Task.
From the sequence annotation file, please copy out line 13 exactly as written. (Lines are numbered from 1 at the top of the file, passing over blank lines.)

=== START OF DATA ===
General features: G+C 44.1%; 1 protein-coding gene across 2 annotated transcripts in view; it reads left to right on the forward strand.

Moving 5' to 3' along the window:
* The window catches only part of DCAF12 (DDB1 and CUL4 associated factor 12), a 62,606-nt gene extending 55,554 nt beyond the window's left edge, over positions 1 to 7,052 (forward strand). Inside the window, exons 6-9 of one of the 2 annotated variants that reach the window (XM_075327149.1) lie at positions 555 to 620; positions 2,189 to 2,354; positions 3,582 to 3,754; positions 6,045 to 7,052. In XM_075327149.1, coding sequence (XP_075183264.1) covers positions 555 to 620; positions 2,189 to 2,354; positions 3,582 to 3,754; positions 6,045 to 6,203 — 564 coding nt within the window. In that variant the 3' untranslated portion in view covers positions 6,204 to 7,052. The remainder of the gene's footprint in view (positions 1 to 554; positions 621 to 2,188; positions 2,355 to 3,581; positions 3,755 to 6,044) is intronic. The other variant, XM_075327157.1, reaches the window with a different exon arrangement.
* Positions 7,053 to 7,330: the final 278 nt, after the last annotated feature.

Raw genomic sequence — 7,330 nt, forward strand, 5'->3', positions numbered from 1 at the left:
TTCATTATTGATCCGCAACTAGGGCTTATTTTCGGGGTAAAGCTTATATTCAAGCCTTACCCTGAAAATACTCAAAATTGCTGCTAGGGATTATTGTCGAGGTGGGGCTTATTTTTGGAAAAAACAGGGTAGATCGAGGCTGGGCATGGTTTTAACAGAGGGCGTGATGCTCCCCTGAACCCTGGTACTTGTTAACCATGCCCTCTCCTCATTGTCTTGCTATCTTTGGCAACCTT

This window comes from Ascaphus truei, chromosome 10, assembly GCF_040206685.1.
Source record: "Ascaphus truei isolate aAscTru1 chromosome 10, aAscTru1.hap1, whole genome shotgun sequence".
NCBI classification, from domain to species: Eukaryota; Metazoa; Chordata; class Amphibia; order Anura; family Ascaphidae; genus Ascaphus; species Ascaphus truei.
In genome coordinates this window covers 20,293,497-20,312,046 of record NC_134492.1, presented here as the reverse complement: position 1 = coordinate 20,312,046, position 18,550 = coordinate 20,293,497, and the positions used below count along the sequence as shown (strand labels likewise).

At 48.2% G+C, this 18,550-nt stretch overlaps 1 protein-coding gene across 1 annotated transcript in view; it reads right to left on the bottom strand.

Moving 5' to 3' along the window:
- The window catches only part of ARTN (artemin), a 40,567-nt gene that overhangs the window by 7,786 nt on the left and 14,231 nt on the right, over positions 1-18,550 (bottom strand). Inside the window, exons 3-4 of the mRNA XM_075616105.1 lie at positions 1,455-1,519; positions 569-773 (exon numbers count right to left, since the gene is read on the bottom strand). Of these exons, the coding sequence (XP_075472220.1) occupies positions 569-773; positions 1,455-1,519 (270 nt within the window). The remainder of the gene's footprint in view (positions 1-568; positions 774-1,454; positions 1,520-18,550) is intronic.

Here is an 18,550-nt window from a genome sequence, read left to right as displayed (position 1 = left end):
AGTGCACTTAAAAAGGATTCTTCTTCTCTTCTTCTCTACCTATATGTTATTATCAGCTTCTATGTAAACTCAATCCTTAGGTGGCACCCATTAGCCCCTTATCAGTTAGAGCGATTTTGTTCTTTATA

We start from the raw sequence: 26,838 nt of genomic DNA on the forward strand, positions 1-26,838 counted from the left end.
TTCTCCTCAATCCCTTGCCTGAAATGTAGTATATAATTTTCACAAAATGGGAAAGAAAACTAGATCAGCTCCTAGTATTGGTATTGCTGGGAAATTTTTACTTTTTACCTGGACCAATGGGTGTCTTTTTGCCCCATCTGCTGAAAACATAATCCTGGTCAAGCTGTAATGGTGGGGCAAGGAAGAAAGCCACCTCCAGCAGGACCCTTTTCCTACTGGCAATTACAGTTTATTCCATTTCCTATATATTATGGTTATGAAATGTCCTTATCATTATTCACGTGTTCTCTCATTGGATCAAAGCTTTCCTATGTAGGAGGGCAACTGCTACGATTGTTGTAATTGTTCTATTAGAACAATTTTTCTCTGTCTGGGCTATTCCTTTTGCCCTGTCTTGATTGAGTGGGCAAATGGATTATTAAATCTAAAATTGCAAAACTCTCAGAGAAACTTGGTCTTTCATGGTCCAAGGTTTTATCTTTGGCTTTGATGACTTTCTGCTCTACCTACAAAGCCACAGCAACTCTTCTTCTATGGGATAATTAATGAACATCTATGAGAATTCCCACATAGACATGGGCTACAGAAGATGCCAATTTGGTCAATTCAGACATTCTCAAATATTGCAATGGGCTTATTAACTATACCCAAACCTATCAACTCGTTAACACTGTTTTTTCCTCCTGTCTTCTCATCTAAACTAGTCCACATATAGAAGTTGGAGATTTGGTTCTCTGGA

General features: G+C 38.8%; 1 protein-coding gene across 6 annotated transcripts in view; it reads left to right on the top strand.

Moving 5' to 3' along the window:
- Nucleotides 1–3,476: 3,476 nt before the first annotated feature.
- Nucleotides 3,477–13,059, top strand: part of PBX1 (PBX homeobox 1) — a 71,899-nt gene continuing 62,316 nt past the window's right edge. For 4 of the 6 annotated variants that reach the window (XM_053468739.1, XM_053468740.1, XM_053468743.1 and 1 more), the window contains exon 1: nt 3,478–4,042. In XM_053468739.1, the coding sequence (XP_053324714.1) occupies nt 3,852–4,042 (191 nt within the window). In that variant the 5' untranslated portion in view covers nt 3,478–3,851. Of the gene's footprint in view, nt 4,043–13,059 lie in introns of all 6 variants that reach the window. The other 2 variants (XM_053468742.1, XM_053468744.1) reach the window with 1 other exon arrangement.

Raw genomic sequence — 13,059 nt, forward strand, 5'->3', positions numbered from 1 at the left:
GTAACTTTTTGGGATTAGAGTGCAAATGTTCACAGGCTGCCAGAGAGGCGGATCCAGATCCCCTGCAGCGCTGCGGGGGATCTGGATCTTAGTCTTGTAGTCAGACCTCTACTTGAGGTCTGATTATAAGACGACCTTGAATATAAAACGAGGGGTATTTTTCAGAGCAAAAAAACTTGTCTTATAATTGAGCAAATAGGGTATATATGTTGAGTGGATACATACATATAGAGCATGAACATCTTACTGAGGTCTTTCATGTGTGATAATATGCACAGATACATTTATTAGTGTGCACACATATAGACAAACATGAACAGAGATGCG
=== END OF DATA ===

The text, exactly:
- The window catches only part of ARTN (artemin), a 40,567-nt gene that overhangs the window by 7,786 nt on the left and 14,231 nt on the right, over positions 1-18,550 (bottom strand). Inside the window, exons 3-4 of the mRNA XM_075616105.1 lie at positions 1,455-1,519; positions 569-773 (exon numbers count right to left, since the gene is read on the bottom strand). Of these exons, the coding sequence (XP_075472220.1) occupies positions 569-773; positions 1,455-1,519 (270 nt within the window). The remainder of the gene's footprint in view (positions 1-568; positions 774-1,454; positions 1,520-18,550) is intronic.